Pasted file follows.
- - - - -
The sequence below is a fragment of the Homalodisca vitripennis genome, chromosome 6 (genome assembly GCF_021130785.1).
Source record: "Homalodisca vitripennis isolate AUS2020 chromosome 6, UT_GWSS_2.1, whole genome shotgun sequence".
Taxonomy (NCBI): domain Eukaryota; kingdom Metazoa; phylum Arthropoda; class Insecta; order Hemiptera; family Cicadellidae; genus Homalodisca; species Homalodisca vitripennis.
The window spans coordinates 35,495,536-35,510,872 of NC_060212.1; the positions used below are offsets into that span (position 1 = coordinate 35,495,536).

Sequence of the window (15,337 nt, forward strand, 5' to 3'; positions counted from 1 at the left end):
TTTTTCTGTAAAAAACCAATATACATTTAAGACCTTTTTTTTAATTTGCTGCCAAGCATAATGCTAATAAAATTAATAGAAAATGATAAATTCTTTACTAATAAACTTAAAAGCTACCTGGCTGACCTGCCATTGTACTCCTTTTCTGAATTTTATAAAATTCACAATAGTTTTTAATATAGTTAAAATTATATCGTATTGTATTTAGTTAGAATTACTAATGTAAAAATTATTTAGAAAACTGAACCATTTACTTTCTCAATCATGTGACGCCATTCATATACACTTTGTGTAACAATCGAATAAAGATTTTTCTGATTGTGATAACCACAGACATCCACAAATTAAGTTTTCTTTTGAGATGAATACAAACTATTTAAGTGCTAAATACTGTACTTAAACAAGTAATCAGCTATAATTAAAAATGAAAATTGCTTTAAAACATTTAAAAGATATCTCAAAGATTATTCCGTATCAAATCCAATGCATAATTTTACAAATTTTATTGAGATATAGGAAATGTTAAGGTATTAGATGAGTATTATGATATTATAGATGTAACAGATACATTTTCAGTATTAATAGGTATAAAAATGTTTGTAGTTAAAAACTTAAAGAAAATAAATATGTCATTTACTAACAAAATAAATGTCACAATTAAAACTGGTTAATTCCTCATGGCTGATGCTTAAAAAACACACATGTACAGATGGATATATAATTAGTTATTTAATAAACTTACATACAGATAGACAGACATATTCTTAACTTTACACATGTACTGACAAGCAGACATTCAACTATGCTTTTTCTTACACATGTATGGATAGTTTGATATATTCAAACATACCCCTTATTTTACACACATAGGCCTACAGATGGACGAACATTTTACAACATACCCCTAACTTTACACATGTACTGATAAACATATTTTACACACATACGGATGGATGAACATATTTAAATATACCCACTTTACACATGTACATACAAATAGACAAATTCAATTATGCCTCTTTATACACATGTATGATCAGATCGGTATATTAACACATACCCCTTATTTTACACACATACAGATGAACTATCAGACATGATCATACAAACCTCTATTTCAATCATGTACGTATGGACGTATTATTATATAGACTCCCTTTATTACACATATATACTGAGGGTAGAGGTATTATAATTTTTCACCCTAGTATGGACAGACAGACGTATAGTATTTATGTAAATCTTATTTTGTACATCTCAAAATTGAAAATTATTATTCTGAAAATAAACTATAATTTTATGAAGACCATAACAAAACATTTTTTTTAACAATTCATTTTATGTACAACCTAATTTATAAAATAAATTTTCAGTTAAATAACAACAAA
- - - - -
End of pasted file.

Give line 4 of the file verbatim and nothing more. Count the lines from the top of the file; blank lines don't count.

The window spans coordinates 35,495,536-35,510,872 of NC_060212.1; the positions used below are offsets into that span (position 1 = coordinate 35,495,536).